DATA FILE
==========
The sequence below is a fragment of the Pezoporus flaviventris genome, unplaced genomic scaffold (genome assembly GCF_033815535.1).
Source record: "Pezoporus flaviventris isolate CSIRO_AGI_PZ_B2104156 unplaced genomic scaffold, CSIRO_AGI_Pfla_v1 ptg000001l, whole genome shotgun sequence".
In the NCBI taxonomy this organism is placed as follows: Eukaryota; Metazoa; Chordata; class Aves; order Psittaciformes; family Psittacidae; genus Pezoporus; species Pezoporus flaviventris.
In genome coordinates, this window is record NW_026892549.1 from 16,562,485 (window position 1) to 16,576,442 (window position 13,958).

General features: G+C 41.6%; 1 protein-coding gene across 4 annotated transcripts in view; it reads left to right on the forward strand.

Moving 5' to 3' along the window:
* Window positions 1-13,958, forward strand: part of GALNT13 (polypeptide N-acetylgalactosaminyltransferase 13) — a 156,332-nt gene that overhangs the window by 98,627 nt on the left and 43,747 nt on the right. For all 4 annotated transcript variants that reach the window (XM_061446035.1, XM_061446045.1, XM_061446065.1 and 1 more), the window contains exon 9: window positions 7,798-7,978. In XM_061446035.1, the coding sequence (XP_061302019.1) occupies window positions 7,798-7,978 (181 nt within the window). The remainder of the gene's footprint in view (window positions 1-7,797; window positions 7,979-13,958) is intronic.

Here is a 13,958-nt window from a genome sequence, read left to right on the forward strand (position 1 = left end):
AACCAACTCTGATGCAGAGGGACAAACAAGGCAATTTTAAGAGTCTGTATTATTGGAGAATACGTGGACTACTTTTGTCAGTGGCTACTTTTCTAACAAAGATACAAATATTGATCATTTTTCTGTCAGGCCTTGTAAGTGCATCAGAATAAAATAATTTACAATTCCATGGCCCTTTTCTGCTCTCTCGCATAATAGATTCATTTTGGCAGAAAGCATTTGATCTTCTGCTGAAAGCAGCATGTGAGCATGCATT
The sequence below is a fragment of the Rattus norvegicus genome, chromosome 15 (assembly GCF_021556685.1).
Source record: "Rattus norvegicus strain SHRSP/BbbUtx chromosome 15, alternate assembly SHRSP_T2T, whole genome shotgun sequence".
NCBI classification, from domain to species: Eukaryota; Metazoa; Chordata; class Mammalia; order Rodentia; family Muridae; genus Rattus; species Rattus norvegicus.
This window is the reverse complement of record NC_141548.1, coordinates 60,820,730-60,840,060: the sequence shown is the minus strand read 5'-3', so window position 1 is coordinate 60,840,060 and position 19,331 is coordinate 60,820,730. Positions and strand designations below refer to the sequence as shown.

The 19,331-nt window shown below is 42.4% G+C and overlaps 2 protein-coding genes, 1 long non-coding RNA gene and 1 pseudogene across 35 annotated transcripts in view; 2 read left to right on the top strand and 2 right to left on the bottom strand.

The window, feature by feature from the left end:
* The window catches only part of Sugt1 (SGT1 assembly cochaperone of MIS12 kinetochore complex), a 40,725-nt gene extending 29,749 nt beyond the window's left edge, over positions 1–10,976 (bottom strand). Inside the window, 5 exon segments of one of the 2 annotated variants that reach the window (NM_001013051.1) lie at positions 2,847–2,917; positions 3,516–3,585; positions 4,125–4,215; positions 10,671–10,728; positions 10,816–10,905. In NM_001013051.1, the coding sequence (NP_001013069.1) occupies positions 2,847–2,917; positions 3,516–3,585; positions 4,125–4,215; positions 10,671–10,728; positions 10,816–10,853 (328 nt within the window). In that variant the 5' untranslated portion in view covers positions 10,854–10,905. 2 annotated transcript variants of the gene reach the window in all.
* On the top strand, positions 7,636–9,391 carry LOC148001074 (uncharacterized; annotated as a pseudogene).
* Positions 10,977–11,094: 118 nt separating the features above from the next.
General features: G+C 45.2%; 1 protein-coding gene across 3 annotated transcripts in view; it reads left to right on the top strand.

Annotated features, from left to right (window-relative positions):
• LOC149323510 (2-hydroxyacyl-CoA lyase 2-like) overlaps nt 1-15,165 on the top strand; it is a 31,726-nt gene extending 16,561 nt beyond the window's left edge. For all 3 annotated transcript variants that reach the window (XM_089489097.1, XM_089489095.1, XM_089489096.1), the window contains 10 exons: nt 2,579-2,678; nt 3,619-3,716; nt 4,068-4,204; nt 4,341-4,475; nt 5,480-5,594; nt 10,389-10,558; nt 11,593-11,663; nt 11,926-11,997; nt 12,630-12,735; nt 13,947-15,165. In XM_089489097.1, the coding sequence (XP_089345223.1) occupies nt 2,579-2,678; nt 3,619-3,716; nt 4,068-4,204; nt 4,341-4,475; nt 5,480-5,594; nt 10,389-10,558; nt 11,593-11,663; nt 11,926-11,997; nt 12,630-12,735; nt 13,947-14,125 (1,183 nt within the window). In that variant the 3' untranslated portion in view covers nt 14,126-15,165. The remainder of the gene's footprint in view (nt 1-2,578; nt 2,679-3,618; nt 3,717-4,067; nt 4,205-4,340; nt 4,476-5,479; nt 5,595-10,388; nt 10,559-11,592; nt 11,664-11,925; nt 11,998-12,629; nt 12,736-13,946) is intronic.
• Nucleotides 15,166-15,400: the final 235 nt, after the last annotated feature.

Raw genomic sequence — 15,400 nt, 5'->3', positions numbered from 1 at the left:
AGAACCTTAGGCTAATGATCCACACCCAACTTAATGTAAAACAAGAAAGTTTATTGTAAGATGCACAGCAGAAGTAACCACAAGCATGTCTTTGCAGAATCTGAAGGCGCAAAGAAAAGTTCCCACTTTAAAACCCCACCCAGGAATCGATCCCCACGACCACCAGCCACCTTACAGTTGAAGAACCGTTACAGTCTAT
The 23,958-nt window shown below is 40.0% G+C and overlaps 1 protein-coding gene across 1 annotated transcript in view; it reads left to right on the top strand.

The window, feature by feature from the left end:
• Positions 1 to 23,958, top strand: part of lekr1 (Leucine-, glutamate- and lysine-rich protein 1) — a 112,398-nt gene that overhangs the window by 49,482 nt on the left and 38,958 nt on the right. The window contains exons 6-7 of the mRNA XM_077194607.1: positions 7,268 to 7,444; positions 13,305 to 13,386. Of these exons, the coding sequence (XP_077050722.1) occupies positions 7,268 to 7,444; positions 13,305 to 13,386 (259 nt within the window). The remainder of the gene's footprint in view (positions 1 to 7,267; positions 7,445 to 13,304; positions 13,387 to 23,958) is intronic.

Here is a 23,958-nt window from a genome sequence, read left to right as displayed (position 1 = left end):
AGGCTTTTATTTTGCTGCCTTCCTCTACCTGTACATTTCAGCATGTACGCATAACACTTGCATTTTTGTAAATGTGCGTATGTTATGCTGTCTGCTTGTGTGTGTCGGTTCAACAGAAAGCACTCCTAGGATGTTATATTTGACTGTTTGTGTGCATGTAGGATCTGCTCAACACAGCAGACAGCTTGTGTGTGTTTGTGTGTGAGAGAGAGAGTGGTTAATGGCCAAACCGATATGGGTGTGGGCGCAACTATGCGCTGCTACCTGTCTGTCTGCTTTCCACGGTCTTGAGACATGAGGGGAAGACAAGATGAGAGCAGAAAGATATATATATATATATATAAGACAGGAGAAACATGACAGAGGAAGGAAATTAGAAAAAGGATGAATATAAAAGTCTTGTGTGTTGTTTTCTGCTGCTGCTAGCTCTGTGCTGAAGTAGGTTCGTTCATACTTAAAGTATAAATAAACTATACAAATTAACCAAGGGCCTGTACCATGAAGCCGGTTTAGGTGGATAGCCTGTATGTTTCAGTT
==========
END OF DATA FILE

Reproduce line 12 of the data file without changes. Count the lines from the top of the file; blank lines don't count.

NCBI classification, from domain to species: Eukaryota; Metazoa; Chordata; class Mammalia; order Rodentia; family Muridae; genus Rattus; species Rattus norvegicus.